4. >Overall, Visual Studio 2008 is a great product. Coming from a VS2005 user to VS2008, there are a lot of things that make my life more productive. One caveat is that VC9 has some issue with CLI/CLR compatibility. Some code is still not able to compile using the new compilers due to some changes made to make managed and native code interoperable. I do not use mixed environment code, but the current bug affects the compliation of code on both sides. I personally like the new thread debugger and split screen view for web coding, in addition to Silverlight support and improved syntax highlighting/Channel9 had an interview with the IntelliSense parser developer, and VC10 (VS 2010) will have a rewritten parser which allows for faster tooltip generation. Look forward to the next release for that alone, but suffice to say that VS2005 SP1 and VS2008 do quite well at negotiating the code.- James C. (sparcdr)

  5. Wow. I’m surprised there are so many positive reviews. I upgraded from VS2003. I’m not sure it was worth the money (despite the fact that the upgrade price was lower than past versions). I’m a C++ programmer. The Intellisense in VS2003 worked about 80% of the time. In VS2008, it works about 30-40% of the time. It’s so irritating. Maybe this is only a problem for C++. Even the intellisense for MFC classes often fails to work. I’ve also noticed that the Intellisense sometimes only shows information for the current class, and sometimes for the base class. But, it will often not show any information for classes two levels down.The help system doesn’t work well. In VS2003, I could quickly get information by hitting the F1 key, but in VS2008, it takes about 10 seconds to bring up the help browser, then it gives a selection of help topics (often the first one isn’t the best one – so you need to click through a few). In VS2003, at least it tended to find the right topic (at least when it found the right class/method combination). VS2008 suffers that same problem – I’ll ask for help on a specific method and it will bring up a method that has the same name, but is for a completely different class.I had really hoped Microsoft would’ve fixed the problems in VS2003 within the last five years, but they didn’t. They made VS2008 worse. Maybe things are a lot better for C# or web developers. As far as C++ programming goes, I’m seriously thinking of moving to a different IDE in the future because VisualStudio has apparently reached the point of collapsing under it’s own weight. Maybe the code is unmaintainable, or maybe MS just is devoting their less-talented developers to the C++ parts of VisualStudio. But, if you work in C++, the upgrade isn’t worth the money.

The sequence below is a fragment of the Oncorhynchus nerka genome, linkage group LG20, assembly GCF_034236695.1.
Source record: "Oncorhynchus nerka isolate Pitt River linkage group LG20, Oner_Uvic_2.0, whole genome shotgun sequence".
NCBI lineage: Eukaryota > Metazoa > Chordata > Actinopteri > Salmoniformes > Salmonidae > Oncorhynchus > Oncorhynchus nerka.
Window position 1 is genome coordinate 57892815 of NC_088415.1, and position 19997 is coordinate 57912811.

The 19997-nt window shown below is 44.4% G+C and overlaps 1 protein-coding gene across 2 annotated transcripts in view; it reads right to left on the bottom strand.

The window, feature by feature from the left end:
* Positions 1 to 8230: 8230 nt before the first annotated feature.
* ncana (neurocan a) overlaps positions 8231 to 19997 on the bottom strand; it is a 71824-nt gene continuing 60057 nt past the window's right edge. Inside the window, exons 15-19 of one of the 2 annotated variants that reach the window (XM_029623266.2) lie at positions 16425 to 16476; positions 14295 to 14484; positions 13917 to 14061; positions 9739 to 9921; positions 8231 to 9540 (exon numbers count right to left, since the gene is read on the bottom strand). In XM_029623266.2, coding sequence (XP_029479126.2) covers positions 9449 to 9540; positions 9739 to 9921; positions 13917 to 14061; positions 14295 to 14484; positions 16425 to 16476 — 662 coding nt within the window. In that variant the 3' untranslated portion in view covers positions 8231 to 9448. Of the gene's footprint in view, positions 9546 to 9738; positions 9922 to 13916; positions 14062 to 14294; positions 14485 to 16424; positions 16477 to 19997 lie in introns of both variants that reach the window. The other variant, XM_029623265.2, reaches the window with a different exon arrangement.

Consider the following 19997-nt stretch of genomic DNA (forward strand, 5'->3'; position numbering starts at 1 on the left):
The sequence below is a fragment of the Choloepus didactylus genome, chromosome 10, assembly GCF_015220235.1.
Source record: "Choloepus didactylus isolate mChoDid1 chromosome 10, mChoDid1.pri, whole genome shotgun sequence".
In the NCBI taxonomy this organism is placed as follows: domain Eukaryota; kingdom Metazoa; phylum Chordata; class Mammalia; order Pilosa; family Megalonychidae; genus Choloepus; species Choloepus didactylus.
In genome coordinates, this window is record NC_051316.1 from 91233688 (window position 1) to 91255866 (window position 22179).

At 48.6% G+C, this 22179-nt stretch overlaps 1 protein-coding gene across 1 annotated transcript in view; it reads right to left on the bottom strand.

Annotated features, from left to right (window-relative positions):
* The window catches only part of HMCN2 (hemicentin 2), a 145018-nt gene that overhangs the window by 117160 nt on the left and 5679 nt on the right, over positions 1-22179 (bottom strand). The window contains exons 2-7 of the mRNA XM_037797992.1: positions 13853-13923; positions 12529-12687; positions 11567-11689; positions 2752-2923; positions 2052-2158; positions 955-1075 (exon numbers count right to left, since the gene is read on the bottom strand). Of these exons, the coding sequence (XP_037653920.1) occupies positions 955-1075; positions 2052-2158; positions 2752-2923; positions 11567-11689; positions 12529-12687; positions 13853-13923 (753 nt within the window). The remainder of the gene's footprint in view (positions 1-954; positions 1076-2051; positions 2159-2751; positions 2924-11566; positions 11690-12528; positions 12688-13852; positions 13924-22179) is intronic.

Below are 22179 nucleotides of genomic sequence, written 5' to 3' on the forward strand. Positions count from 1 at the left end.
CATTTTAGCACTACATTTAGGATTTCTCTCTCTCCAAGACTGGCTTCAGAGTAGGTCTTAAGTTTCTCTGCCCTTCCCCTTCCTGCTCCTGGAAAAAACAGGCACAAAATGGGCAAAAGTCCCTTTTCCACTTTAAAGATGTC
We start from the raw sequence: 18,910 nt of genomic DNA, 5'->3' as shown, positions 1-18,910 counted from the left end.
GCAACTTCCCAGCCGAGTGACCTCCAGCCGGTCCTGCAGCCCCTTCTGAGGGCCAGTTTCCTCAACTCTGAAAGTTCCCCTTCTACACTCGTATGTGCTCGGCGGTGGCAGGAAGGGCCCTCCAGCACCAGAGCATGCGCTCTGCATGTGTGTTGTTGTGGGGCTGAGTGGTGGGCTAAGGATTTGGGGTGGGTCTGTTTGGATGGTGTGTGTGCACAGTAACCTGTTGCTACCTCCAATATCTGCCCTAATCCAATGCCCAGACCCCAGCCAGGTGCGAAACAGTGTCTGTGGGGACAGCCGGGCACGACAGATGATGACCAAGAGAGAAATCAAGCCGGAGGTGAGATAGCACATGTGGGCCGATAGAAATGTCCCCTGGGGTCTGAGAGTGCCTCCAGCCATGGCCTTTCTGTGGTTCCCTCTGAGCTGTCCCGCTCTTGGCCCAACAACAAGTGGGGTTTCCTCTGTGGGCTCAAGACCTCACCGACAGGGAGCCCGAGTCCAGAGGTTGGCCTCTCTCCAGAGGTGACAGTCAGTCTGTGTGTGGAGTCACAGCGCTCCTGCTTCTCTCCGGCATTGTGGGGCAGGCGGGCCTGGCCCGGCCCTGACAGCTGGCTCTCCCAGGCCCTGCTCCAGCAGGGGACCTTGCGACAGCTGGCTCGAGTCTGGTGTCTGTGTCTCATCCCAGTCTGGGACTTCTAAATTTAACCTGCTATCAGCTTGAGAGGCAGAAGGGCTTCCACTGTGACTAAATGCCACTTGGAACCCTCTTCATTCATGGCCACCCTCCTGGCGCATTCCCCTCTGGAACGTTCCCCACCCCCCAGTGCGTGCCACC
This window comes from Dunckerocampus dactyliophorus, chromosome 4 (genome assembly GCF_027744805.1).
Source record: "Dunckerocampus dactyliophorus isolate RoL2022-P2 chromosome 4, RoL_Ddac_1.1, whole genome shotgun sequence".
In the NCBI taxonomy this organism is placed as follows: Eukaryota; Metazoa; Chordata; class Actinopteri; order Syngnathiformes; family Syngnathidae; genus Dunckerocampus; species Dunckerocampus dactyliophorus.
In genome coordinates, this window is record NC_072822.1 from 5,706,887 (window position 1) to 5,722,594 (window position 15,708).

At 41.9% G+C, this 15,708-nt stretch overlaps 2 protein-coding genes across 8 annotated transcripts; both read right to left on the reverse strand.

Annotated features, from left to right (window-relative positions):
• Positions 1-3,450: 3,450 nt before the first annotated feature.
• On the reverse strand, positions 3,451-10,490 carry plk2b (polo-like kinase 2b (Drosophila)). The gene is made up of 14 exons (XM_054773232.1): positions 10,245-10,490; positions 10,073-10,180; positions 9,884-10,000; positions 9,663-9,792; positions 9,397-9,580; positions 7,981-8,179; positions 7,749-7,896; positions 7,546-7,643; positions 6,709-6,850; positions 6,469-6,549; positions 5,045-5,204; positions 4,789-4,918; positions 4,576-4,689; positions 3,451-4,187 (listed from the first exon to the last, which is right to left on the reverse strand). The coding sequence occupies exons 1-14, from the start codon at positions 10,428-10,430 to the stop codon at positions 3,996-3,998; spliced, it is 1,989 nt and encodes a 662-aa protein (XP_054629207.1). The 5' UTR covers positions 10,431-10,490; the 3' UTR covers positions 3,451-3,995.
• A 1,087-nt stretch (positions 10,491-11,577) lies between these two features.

6. >I have found the help system (F1) to be essentially useless in 2005 and 2008. It takes 10-15 seconds to open, and it almost always opens on a page that has nothing to do with my highlighted term. I’m MUCH better off just switching to a browser window and Googling the term I need more info about. We have reached the point where the web outperforms any built-in help system and MS should just remove this feature if they can’t get it right.

  7. >Ask the hardware developers who have provided example VB6 or VB5 code for their devices how they feel about Visual Studio 2008. I don't think they are very happy.